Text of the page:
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I'm not sure if my question qualifies as coursework, but here it is anyway:

I'm taking ENGR-101 this term, and for a group project my group chose the design of a solar water heater. I'm trying to find a formula to calculate our design's efficiency, and when I search for thermodynamic equations I can't find what I'm looking for.

## Homework Statement

An insulated 30 ga. water tank has a 3/4" dia. , 40' long copper pipe connected to it (the pipe leaves the tank and returns to it). A 1 ga./min. pump moves the water through the pipe. The air around the pipe is hotter than the water, so the water in the tank gets hotter as it circulates around the pipe. If the initial temperature of the water in the tank is 45 degrees fahrenheit, and the air temperature around the pipe remains constant at 100 degrees fahrenheit, how hot will the water in the tank be after 1 hour?

thermal conductivity (k) of copper:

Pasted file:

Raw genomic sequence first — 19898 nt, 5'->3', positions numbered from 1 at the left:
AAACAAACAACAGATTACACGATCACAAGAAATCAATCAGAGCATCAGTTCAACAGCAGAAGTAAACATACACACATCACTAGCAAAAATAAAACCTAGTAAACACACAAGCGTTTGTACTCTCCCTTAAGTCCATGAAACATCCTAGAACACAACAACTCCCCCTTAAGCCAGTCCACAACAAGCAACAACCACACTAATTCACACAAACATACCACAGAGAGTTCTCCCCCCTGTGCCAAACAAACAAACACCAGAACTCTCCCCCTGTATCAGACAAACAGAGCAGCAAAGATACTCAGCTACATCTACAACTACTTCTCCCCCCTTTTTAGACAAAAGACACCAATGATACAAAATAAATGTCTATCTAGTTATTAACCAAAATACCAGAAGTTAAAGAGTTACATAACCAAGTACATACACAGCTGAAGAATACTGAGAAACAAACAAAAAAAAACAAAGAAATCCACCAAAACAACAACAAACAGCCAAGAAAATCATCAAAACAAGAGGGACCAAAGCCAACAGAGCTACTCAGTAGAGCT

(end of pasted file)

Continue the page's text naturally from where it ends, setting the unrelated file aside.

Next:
**400**

wall thickness of pipe (l): 1 mm =

**0.001 m**

Surface area of pipe (A): (2.54 cm * 0.75 * pi)/100 * 12.2 m =

**0.73 m^2**

Heat capacity of water (Cp):

**4.2**

mass flow rate (m-dot): 1 ga/min = 3.8 l/min = 3.8 kg/min =

**0.06 kg/s**

Mass of water: 30 ga. = 113.6 l =

**113.6 kg**(mass of water in pipe negligible)

Initial difference in temp: 37.8 C - 7.2 C = 30.56 C =

**30.56 K**

## Homework Equations

The only equation I have found, which deals only with the change in temp between the ends of the pipe, is:

Tf - Ti = q * A / m-dot * Cp

q = k * (T outside - T water) / l

## The Attempt at a Solution

When I punched in my values in the equation above, I got for an answer millions of kelvins difference between Tf and Ti!

I'm also taking Calculus II this term, so I'm prepared (hopefully) to deal with the integrals that should pop up as the water in the tank gets gradually hotter as a function of time.

Thanks!